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Oil prices rise as cooling US inflation points to rate cuts, hits dollar

Published 07/10/2024, 09:28 PM
Updated 07/11/2024, 09:14 AM
© Reuters.

Investing.com-- Oil prices edged higher Thursday, extending recent gains on signs of cooling U.S. inflation as well as a fall in U.S. inventories. 

At 09:10 ET (13:10 GMT), Brent Oil Futures rose 0.3% to $85.37 a barrel, while West Texas Intermediate crude futures rose 0.4% to $82.42 a barrel.

US CPI slowed in June

Data released earlier Thursday showed that U.S. inflation slowed to 3.0% in June on an annual basis, while the monthly figure actually fell 0.1%.

These figures pointing to a cooling of pricing pressures, adding to the expectation that the Federal Reserve might start a rate-cutting cycle in September.

Federal Reserve Chair Jerome Powell, in speaking to Congress earlier this week, flagged that the U.S. economy was still headed for a soft landing.

Powell also said that the Fed did not need to wait for inflation to fall below its 2% target to begin trimming rates. His comments dented the dollar, which helped the crude market by making oil cheaper for international buyers.

US crude inventories fall

The market had also received support from data released Wednesday showing U.S. oil inventories unexpectedly shrank in the week to July 5, amid increased demand due to summer holiday travel.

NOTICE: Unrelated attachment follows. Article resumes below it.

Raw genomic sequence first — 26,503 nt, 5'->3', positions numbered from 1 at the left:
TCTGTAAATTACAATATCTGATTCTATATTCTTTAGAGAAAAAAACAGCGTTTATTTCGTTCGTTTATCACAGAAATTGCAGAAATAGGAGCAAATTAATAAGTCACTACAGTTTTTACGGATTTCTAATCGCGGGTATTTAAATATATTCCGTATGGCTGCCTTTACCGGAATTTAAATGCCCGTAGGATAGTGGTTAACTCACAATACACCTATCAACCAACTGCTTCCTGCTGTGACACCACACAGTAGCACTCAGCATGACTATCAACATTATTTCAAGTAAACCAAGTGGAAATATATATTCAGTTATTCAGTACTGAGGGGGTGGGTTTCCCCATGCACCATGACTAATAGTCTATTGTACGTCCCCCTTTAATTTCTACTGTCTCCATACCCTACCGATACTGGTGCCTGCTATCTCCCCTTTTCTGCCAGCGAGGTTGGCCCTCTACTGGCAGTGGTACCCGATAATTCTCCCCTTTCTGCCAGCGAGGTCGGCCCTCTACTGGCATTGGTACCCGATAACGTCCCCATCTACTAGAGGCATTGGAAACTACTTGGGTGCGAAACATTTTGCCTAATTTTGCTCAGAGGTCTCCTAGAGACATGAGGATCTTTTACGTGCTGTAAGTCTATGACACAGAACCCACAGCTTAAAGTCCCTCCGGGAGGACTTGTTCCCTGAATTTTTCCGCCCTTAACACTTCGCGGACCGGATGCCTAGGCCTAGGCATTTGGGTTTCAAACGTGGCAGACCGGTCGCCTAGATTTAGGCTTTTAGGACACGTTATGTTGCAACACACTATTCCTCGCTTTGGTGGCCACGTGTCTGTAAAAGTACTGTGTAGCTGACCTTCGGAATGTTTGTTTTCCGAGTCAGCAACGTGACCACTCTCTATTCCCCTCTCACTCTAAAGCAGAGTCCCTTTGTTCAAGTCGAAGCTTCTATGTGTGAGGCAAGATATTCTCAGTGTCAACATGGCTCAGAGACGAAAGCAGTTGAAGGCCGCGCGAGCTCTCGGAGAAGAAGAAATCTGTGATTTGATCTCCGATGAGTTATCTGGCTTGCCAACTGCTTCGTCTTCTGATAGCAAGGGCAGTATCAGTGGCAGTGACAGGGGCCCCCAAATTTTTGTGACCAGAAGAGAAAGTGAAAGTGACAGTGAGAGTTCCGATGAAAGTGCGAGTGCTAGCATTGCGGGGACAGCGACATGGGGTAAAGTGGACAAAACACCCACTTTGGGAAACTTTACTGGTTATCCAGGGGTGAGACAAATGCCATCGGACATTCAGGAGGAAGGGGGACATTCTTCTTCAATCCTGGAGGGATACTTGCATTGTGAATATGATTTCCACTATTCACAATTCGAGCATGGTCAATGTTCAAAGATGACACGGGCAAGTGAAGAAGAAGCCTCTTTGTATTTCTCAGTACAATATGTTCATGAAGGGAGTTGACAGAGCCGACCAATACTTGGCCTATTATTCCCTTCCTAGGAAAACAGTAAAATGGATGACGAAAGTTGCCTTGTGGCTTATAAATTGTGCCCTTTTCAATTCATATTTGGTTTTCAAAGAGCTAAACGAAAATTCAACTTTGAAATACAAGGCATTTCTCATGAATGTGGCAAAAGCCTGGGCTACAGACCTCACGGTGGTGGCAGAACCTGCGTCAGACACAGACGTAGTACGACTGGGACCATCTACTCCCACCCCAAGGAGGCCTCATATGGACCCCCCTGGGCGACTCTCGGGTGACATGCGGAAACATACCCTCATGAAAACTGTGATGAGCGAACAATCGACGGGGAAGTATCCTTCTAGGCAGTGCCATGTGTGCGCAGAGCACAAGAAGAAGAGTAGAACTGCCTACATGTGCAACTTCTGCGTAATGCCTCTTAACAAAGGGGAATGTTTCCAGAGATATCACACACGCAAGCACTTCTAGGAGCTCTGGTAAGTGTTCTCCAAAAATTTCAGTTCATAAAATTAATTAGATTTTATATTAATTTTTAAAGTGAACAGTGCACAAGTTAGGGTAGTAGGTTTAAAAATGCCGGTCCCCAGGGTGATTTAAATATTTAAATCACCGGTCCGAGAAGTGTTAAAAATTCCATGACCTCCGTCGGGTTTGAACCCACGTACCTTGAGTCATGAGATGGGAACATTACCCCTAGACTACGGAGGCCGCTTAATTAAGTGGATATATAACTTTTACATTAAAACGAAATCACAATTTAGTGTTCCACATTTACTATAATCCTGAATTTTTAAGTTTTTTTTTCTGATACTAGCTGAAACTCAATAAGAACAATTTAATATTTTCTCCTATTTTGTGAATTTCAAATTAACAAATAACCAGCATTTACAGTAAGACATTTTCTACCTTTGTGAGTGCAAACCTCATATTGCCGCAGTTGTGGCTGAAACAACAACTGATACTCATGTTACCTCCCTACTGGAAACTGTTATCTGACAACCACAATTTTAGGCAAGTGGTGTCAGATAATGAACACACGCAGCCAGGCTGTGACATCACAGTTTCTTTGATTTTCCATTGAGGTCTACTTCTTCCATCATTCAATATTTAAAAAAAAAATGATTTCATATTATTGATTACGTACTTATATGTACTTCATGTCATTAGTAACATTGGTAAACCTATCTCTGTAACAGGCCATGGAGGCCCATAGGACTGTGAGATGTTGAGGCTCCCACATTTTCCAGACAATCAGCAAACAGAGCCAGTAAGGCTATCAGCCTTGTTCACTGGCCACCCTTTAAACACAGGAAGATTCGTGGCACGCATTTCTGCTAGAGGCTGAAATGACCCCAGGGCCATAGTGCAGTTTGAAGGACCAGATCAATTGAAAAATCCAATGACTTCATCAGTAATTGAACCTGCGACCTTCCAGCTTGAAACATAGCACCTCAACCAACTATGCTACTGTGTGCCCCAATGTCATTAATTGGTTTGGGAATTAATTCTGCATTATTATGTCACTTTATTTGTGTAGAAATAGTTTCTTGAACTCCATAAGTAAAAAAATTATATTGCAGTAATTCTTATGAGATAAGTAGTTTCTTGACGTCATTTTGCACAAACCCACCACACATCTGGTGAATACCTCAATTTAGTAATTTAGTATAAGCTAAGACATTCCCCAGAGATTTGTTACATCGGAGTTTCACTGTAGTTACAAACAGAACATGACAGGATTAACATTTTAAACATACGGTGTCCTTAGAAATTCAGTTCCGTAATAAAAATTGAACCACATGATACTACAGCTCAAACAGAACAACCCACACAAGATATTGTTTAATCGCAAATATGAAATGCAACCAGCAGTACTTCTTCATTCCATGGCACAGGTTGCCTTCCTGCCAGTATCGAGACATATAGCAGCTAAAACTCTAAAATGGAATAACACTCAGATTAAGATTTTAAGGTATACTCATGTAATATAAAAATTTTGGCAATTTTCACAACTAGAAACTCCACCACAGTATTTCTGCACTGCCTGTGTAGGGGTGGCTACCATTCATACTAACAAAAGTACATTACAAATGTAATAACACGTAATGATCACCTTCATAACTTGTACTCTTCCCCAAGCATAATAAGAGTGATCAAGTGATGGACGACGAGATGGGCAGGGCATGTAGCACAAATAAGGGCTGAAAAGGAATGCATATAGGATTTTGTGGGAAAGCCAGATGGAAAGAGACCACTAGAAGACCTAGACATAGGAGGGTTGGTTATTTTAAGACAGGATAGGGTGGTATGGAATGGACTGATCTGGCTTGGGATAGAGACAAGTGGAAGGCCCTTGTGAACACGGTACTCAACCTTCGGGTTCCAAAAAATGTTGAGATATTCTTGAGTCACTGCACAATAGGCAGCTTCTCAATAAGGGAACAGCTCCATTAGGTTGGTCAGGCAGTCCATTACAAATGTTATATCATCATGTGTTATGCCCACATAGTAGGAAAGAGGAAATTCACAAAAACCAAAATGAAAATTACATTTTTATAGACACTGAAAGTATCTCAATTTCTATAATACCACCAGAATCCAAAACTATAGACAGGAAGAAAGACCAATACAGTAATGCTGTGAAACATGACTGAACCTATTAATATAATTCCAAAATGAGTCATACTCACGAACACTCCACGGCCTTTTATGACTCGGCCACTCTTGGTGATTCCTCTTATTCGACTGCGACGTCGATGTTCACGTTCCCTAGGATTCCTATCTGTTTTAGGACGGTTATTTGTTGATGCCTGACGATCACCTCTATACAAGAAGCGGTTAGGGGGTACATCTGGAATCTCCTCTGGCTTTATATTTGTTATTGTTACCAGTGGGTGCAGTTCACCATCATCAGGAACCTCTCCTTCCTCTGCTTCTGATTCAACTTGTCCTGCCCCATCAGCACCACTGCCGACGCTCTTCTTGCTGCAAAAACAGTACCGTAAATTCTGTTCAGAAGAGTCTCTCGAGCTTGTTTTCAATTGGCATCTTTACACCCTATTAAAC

But doubts persisted over just how strong U.S. demand was, especially as distillates inventories unexpectedly grew during the week.

Still, traders were positioning for tighter U.S. markets in the coming weeks, with summer travel set to continue, while hurricane Beryl was also seen causing some disruptions in oil production in the Gulf of Mexico. 

IEA report points to slowing demand growth

Stemming gains was the forecast from the International Energy Agency (IEA) that global oil demand growth will slow to just under a million barrels per day this year and next, as Chinese consumption contracted in the second quarter due to economic problems.

Global demand in the second quarter rose by 710,000 barrels a dat year on year in its lowest quarterly increase in over a year, the IEA, which advises industrialised countries, said in its monthly oil report.

The Organization of Petroleum Exporting Countries maintained its forecast for relatively strong global oil demand growth in 2024 and 2025, in its report released Wednesday, stating that resilience in the global economy and resurgent air travel will underpin demand. 

(Ambar Warrick contributed to this article.)


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